An FA Cup exit away at a useful Championship opponent wasn’t a disaster but was still tinged with disappointment.
While we may not have the illustrious history of our nearest and dearest in this competition, we have, along the way, triggered some pretty damn good FA Cup memories.
We only have to cast the mind back eleven months for one of the biggies, so I’m never quite as at ease as some when it comes to dismissing our FA Cup exit as one of those things. As others have said, being a football supporter is not just about winning trophies – as welcome as they are when they very occasionally come along – but it is also about those moments and memories.
Those moments are why we do it and the FA Cup is special and unique in the way it produces them, albeit they are only made really special by the noise and colour of a crowd.
So, for me anyway, whatever the perceived benefits of being left to concentrate on our number one priority, it was still a little bit disappointing to lose, albeit to a Barnsley team who thoroughly deserved it and who were excellent on the day.
As it transpired, Barnsley coach Valerien Ismael went with what was pretty much his full-strength side, and it showed against a City team that included several who are still feeling their way back to fitness after long layoffs.
An attacking midfield three of Onel Hernandez, Kieran Dowell and Przemysław Placheta was never going to have the same impact as one that includes Todd Cantwell and Emi Buendia, and any midfield shield that doesn’t include Ollie Skipp is a downgrade.
And so it came to pass.
Barnsley executed their high-energy, high press to perfection and on a less-than-perfect surface, City were simply unable to get out. Any lingering hopes that Barnsley would be unable to maintain that level for the full 90 were dashed when, deep into the second period, they were still forcing Ben Gibson and Grant Hanley into rushed and wayward passes.
If Wednesday night was Farkeball 3.0 at its best, yesterday afternoon was a classic example of when Farkeball goes wrong.
With neither Alex Tettey nor Lukas Rupp confident enough in their own ability to drop between the centre-backs and offer an extra option for Gibson, Hanley or Tim Krul, the back-four were left to toil with sideways passes that merely passed the responsibility of breaking the press to someone else.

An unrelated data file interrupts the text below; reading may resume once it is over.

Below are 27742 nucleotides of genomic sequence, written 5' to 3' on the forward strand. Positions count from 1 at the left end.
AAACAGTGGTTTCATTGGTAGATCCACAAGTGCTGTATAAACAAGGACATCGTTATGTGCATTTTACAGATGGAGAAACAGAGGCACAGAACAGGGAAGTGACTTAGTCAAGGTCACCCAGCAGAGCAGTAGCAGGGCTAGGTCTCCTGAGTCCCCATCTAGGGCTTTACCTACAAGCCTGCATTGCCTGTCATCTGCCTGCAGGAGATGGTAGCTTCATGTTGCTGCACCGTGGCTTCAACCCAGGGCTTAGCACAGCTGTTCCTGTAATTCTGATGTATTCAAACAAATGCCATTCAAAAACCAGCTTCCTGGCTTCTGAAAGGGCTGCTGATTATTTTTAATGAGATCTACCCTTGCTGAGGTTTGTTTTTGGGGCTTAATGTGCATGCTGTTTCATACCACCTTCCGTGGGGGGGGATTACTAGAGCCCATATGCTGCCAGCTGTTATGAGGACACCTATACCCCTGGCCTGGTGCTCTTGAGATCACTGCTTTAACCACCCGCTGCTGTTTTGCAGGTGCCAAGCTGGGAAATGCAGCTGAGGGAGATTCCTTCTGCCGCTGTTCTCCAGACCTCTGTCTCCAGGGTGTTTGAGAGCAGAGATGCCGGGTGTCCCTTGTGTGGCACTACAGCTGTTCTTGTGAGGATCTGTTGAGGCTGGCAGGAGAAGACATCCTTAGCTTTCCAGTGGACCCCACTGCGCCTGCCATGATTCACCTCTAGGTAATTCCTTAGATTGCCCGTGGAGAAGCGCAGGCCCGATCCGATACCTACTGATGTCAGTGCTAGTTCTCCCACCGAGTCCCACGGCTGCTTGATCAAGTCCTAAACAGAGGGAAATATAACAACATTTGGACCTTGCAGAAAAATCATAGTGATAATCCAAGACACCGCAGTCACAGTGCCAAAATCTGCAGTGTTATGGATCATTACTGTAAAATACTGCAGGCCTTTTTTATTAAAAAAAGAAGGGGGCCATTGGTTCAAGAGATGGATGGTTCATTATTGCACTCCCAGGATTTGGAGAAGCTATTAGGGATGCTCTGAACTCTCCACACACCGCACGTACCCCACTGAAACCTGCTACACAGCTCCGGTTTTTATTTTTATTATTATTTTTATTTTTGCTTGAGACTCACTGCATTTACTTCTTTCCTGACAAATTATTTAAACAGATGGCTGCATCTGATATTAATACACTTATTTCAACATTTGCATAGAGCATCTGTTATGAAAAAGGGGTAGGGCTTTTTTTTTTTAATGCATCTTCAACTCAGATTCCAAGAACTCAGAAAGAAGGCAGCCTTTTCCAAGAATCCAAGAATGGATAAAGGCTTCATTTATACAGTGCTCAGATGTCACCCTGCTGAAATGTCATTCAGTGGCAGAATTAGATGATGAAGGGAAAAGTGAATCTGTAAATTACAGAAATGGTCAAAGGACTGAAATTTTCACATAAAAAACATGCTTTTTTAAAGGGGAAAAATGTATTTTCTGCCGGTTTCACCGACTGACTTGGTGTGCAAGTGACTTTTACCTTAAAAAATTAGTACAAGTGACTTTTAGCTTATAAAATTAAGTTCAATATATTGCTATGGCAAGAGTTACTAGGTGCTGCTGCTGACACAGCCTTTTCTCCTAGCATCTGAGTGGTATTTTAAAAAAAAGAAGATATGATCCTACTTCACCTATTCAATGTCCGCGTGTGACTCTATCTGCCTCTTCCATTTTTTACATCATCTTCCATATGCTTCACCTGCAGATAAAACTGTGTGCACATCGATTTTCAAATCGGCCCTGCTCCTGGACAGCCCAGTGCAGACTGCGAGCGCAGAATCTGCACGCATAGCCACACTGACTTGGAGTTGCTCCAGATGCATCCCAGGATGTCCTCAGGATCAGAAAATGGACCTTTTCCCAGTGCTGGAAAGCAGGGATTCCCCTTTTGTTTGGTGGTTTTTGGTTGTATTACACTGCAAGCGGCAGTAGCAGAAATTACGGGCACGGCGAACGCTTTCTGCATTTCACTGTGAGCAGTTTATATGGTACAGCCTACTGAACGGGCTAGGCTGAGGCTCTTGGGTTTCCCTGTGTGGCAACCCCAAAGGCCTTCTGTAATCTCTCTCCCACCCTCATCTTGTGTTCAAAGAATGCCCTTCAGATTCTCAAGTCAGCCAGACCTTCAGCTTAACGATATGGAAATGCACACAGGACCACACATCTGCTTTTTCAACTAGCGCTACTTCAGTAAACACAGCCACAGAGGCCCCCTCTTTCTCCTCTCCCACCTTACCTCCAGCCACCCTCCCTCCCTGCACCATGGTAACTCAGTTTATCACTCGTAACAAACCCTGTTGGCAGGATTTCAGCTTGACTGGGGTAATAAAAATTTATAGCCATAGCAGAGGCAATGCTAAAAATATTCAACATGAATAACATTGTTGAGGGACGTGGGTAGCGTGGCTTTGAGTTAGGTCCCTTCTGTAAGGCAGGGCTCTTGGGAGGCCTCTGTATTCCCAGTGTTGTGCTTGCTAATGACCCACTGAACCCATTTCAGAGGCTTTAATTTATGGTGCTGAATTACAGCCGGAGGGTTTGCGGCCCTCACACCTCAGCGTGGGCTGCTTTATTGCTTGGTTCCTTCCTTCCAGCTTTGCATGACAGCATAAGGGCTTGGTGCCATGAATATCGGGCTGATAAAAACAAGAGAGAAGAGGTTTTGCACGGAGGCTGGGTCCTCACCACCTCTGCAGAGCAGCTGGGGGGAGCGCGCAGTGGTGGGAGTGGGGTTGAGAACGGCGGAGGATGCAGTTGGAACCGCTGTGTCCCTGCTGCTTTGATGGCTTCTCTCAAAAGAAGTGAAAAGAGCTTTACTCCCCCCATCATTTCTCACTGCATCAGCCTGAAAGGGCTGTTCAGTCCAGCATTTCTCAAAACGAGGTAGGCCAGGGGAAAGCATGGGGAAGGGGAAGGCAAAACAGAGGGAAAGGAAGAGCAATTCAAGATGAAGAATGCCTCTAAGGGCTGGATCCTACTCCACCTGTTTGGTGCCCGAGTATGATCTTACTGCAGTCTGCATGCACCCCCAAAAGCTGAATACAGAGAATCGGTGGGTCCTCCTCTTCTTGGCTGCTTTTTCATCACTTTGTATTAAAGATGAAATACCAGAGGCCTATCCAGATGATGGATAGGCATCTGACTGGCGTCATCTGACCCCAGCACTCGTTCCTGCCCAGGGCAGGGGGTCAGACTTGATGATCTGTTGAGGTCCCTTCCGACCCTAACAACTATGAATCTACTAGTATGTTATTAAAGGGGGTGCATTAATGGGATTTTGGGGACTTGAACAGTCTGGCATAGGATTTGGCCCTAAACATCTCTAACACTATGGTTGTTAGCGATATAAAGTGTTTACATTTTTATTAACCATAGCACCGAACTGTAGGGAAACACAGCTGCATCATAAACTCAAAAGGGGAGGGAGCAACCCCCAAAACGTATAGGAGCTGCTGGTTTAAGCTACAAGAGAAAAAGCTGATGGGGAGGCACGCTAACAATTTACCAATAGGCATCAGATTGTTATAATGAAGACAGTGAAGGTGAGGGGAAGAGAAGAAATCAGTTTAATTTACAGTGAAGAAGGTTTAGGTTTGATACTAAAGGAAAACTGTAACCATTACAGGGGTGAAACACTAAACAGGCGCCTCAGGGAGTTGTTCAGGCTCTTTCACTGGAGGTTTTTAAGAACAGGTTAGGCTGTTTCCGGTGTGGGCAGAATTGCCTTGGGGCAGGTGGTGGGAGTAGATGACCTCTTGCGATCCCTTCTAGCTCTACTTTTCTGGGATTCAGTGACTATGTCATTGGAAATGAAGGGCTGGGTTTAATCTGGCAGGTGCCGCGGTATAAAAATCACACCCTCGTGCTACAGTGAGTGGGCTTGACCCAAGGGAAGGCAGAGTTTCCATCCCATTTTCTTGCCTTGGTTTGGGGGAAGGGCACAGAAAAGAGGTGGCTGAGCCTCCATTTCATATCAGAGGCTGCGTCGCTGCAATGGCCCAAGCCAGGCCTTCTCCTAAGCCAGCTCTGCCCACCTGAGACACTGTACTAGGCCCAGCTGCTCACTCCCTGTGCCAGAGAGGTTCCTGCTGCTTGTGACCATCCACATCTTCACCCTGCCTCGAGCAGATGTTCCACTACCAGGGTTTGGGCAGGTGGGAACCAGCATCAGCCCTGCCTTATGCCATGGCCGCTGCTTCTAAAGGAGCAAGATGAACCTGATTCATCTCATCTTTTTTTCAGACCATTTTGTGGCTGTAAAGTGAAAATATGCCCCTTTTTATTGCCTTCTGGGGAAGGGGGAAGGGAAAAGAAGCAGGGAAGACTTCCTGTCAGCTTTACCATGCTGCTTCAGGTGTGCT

With Barnsley closing off every avenue it made, for the first time in a while, for some fairly unedifying viewing. On the day, Ismael called it right, Farke called it wrong.
On a surface of that ilk there was no advantage whatsoever in having 71 per cent of the possession, especially when the majority of it was in your own half, and through just having 29 per cent, the Tykes were infinitely more dangerous.
It felt like 90 minutes of Barnsley traps being just avoided by City. Just. But on the plus side, the 16 shots or headers that Krul was forced to save will have sharpened him up nicely after his spell on the sidelines.
In complete contrast to the midweek win over Bristol City, there were bad days at the office across the board, and those players who’d hoped to use the chance to force themselves into Farke’s thoughts were left ruing a wasted opportunity.
But it’s important not to throw anyone under the bus. We didn’t get here by doing that and it wasn’t just the returnees who struggled on the Oakwell potato patch. Rupp and Hernandez will have benefitted massively from getting some game time in their legs, as will Dowell as he still strives for match fitness after his second op of the season.
Placheta is another who suffered some online criticism for his performance but when he arrived we were warned he’s an un[polish]ed diamond. That his decision-making isn’t always on point is to be expected and I’d even go as far as to say he’s probably surpassed expectations at this stage.
That’s not say he shouldn’t have buried City’s best chance of the game when one-on-one with Bradley Collins because he should. For all of Barnsley’s efforts on goal, Placheta’s was arguably the best chance of the game and was proof that even on the bad days the margins remain fine.
Potentially, the loss of Jordan Hugill for a spell with what looked for all the world like a pulled hamstring could be more damaging than the defeat itself. With Teemu Pukki still struggling with that side strain, Adam Idah yet to kick a ball in anger and even emergency-striker-Stiepermann still unavailable, this has presented Farke and Stuart Webber with a conundrum.
For all his youthful exuberance and undoubted talent, it looks too soon to give a start to Tyrese Omotoye and so, maybe, the (expensive) loan market will have to be an option. What occurs in the treatment rooms of Colney and in the Webber office in the next few days may well be key to how this season unfolds.
So – no point in sugar-coating it – it was a poor effort in South Yorkshire. An underwhelming afternoon but one that was a rarity and has plenty of mitigation points should we wish to deploy them.
But let’s not. Let’s take it on the chin and admit that on the day Barnsley were better than us and were more deserving of a crack at Chelsea or Luton.
And besides, there’s always someone worse off than yourself. 😉